When the United States economy reached the end of the Great Recession, in June 2009, the nationwide unemployment rate stood at 9.5 percent, and it didn’t stop rising from there, according to the Bureau of Labor Statistics. Business leaders had to adapt their talent strategies and push through the economic downturn. BLS data now shows the U.S. most recently at 4.4 percent unemployment, making it more difficult for employers to retain their staff. Workers have the choice of 5.7 million available jobs, but only 1.5 million people seeking work means business leaders must consider new compensation and benefits packages to gain top talent, in addition to other, more unconventional means.
Technology companies popularized free lunches, beer kegs and a fun office environment as a way to stand out in a highly competitive talent landscape. Other industries upped the ante by adding additional perks like increased workplace transparency around pay and flexible work environments, where employees are given more freedom in when and where they work. These latter benefits are considered essential in the modern workplace, especially as the labor market has tightened and top talent is harder to come by.
However, as economic conditions change — as they inevitably will — to what extent will these cultural norms persist?
“It’s about labor markets, and it’s about what kind of skills are in that market and the kind of skills the company requires to be successful,” said Mark Schug, professor emeritus at University of Wisconsin at Milwaukee, and president of Mark Schug Consulting Services. Those whose skills are in demand — during a recession or otherwise — will be in a strong position to negotiate a good compensation package, which can include things like transparency and flexible work hours. And companies could try to maintain their current business cultures during the next recession. “The biggest incentive always is to keep your best people,” Schug said.
“In recessions, the pressure comes off of companies in terms of attracting and retaining employees in general,” said Laura Sejen, a managing director in Willis Towers Watson’s Human Capital and Benefits segment. However, companies are always having challenges around attracting and retaining their pivotal employee groups, even with ample talent available. Business leaders need to keep their companies attractive to these employees. Where companies can save money is in their annual bonuses and budgets for salary increases, which tend to pause during recession, Sejen said.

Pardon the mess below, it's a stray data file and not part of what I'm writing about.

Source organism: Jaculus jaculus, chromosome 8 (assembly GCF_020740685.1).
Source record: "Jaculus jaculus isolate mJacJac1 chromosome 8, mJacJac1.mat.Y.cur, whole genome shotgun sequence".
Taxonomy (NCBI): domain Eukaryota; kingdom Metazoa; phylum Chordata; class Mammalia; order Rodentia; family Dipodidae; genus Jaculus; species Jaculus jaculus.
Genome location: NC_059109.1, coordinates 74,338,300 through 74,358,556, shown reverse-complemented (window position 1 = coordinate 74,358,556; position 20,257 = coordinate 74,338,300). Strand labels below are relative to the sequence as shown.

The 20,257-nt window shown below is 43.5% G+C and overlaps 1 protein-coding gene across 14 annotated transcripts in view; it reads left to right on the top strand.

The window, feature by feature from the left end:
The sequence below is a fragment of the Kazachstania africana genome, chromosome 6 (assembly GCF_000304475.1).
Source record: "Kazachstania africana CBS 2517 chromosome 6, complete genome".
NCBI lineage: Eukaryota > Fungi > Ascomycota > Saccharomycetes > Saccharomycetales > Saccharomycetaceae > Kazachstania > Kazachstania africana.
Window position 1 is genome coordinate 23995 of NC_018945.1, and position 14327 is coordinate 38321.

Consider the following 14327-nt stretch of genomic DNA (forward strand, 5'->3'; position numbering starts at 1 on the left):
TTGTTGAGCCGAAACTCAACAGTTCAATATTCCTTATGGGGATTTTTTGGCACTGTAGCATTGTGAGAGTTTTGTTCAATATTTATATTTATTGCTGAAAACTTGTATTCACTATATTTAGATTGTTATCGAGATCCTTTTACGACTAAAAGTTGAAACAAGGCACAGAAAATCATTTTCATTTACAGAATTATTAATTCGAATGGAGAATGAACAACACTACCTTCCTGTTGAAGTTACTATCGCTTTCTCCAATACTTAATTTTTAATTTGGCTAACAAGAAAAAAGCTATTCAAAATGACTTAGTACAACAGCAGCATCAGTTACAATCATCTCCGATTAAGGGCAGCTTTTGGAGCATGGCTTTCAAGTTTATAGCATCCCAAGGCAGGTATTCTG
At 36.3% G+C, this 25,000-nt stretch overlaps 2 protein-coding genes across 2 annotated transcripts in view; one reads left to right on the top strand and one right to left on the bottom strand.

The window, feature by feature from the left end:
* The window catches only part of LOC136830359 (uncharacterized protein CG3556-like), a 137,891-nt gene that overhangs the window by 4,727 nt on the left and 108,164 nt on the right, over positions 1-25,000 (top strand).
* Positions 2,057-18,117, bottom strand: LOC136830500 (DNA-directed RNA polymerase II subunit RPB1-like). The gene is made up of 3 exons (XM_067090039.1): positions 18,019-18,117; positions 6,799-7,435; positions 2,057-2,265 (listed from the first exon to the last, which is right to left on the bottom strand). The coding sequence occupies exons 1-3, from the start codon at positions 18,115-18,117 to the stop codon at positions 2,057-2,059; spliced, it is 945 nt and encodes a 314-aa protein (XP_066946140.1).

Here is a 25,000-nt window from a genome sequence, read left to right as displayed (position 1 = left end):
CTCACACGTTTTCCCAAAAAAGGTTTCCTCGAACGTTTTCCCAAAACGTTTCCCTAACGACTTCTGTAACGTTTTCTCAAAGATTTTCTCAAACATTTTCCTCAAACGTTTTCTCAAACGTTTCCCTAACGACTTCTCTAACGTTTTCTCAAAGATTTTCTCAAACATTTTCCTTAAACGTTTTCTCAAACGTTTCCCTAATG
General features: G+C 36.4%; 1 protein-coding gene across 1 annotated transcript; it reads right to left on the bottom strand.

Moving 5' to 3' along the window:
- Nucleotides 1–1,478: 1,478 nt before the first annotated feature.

Still, benefits like flexible work arrangements transcend the economic cycle. “Workplace flexibility is more or less here to stay,” Sejen said. For companies to attract and retain workers — particularly young talent — they need flexible work as part of their total rewards packages.
Likewise, transparency is driven generationally, Sejen said. Young workers grew up with easy internet access and are used to seeing peers share salaries online and elsewhere. With this practice comes the expectation of business leaders being transparent, too, Sejen said.
Business results back up the benefit of transparency, as those who understand how their managers determine salaries become more engaged. Willis Towers Watson’s 2016 “Global Workforce Study” asked workers if they understood how their total compensation compares to others at their organization; 12.3 percent agreed that they did, but they were disengaged, whereas 51.4 percent agreed and were highly engaged.
During recessions, management needs all the help possible to navigate changing business conditions, said Lindsey Piegza, chief economist at Stifel Fixed Income, a unit of the wealth management and investment firm based in St. Louis. “They learned that navigating unprecedented times does warrant a change in behavior,” she said. A mutual need to be transparent benefitted both employers and employees. Management needed to convey changes in strategy, and employees welcomed this concept.
A Society for Human Resource Management survey published October 8, 2009, shared those sentiments. According to its “HR Leaders Rethink Strategies During Recession,” 80 percent of participating human resources executives reported expanding communications. To save money, however, 55 percent reported layoffs and downsizing.
To ride out the waves of uncertain times, there was some scaling back, Piegza said, especially around holiday parties, office supplies and travel expenses. These small dollar amounts add up, she said, and they’re the easiest for both employers and employees to temporarily cross off the budget.
Lauren Dixon is an associate editor at Talent Economy. To comment, email firstname.lastname@example.org.
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